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  • Writer's pictureRogue Chemist

Resting bitch face

Since I was beginning to feel better from the tinidazole, my ambition for another mini-adventure (likely my last before returning to Addis Ababa) started to resurface.

With inspiration from my trusty guidebook and after consulting with Atirse, I decided to visit Chebera-Churchura National Park for a few days following my stay in Bonga, again using Jimma as my overnight pivot point.

In theory, it wouldn't be too difficult to get there, a trip involving a series of short minibus rides: from Jimma to a town called Chida (maybe two hours); Chida to Ameya; and another to Chebera, where the park entrance is located just beyond the village. The park is most famous for its forest elephants, but a plethora of other animals roam freely here, including hippos and buffalo. Even lions and leopards are said to stealthily prowl around the area. Given that I had only sighted colobus monkeys and baboons in the way of exotic wildlife up to that point, I was motivated enough to make the effort. I figured I could always turn back if it turned out to be a tougher excursion than I had the mental stamina for.

But alas, it just wasn't meant to be.

I slept horribly the night prior to my departure from Bonga and hoped to have better luck in Jimma. My room at Coffee Land was noisy and far too humid for that, so again, next to no sleep was had. Despite the insomnia spree, I wilfully packed my shit and boarded a bus bound for Chida around 7:30 am equipped with a resting bitch face. There was just no hiding it this time.

I don't know exactly what the trigger was⏤maybe it was the gawking expressions directed at me by the locals on board, the obnoxious, loud music being played by the passenger in front of me, the sticky bus floor, or the little girl periodically touching me out of bold curiosity⏤but my brittle composure was deteriorating fast and meant I had about 45 minutes of patience in me, ticking away like a time bomb. Naturally, every unpleasant sensation and stimulation is amplified when you haven't slept, and as I mentioned before, buses here leave when full; there are no fixed departure schedules except when traveling on a coach operated by a bus company.

Since the bus was maybe 85 percent full after 45 minutes and given the custom to fill to overcapacity, my inner time bomb exploded and I said fuck it (in my head, at least). This was my "can't even" point. It's times like these that make me vow to seriously take up meditation (which probably would have helped with my sleeplessness, too).

With the confused locals gawking after me, I hauled my bags off the bus and checked into Central Jimma Hotel (across the street from Coffee Land), "splurging" on a quiet, fancy room (somewhat randomly with a very creepy scarecrow staring back at me from outside the window) that I judged should guarantee a good night's sleep (as long as the curtains were closed). I then immediately bought a bus ticket to Addis (costing 218 birr) at the little kiosk in front of the bus station for the following morning at 5 am via Gudar Bus, a long-distance coach service.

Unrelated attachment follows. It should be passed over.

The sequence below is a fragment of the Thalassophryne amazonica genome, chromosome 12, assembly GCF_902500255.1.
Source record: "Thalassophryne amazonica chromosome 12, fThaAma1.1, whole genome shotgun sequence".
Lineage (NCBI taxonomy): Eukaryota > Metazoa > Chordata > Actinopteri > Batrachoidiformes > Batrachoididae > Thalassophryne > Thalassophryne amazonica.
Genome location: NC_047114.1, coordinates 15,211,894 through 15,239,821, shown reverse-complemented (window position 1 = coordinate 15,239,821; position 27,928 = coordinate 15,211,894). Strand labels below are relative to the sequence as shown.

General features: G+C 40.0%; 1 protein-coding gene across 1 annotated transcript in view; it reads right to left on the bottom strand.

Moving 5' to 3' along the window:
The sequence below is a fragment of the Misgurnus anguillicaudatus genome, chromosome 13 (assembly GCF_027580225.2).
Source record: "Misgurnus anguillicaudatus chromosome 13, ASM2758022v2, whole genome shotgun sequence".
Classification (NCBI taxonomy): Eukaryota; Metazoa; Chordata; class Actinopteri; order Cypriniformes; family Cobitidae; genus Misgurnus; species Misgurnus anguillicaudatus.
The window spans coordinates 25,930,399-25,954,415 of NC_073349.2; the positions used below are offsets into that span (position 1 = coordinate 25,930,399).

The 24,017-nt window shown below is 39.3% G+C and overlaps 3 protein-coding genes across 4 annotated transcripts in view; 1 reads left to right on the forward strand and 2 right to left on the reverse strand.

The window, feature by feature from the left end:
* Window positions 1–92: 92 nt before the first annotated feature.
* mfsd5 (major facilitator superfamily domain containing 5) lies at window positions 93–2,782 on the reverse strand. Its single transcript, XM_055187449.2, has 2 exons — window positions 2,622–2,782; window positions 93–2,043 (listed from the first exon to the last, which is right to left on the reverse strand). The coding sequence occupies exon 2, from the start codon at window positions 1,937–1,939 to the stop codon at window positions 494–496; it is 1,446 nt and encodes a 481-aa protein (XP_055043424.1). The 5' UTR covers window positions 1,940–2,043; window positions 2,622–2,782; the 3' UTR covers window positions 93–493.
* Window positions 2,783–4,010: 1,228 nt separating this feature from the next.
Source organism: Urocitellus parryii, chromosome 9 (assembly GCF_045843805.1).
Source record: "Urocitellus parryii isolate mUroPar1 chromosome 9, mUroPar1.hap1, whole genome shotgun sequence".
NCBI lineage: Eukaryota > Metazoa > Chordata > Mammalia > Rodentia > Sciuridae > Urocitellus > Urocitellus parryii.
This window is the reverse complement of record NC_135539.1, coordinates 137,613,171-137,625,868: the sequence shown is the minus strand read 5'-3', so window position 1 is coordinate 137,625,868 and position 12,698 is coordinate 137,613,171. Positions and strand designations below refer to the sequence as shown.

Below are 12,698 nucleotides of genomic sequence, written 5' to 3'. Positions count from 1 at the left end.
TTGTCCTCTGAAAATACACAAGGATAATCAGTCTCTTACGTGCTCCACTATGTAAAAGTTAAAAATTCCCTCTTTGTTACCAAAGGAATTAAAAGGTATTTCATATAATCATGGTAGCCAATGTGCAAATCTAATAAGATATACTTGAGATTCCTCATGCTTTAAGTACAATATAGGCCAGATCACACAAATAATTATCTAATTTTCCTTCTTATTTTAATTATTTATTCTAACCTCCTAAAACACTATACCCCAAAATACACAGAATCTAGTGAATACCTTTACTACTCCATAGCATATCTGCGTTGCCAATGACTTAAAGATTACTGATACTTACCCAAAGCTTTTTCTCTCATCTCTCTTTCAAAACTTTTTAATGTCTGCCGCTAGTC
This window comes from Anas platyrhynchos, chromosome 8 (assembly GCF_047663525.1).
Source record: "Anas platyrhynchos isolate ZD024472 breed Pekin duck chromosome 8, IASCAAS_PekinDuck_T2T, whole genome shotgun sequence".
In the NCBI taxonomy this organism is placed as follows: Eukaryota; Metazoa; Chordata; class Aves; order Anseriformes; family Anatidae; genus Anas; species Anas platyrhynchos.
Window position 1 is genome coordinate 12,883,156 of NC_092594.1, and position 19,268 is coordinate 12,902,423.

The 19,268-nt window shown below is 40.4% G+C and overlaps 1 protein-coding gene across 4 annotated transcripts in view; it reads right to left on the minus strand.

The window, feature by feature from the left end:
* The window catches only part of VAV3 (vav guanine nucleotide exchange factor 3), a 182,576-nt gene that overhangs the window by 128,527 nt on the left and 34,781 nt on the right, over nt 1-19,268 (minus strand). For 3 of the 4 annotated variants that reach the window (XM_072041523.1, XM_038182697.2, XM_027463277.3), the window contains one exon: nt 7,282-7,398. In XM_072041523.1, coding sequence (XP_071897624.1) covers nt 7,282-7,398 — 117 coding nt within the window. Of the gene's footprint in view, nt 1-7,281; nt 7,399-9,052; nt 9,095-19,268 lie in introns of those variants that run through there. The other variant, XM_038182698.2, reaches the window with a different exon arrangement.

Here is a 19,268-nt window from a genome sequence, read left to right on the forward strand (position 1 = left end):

The power was out at the hotel, but I didn't care. I stood like a zombie under the hot shower in the dark for a good thirty minutes before faceplanting into the big, comfy bed.

When I ventured out for lunch at Café Variety (where the food and fresh juice far surpass Central Jimma Hotel's, in my opinion), I took my resting bitch face along with me, finding it very difficult to resist the urge to flip the finger to every punk kid shouting "Faranji!" my way. With a glare concealed behind my sunglasses and no-nonsense walking pace, I contained my wrath and returned to the protective bubble of the hotel complex. I noticed a handful of Westerners staying here, who I bet were associated with the university, but I kept to myself and dozed away the afternoon in the sanctuary of my room.

I chastised myself a little bit for "throwing in the towel" by prematurely heading back to Addis, but I knew there was no backpacking tribunal wagging their fingers at me and denouncing me as a failure. Chronic sleep deprivation next to no clean clothes, the recent recovery from dysentery, and dwindling tolerance and energy reserves all contributed to my decision. I knew it all signaled the near-end of my adventure, but my optimism was still in check.

I had barely scratched the surface of Addis at the beginning of my trip⏤the city offers plenty to do in the way of restaurants, museums, nightlife, music, and shopping. This was an opportunity to explore the city in more depth and allow myself some time to rest before returning to Germany.


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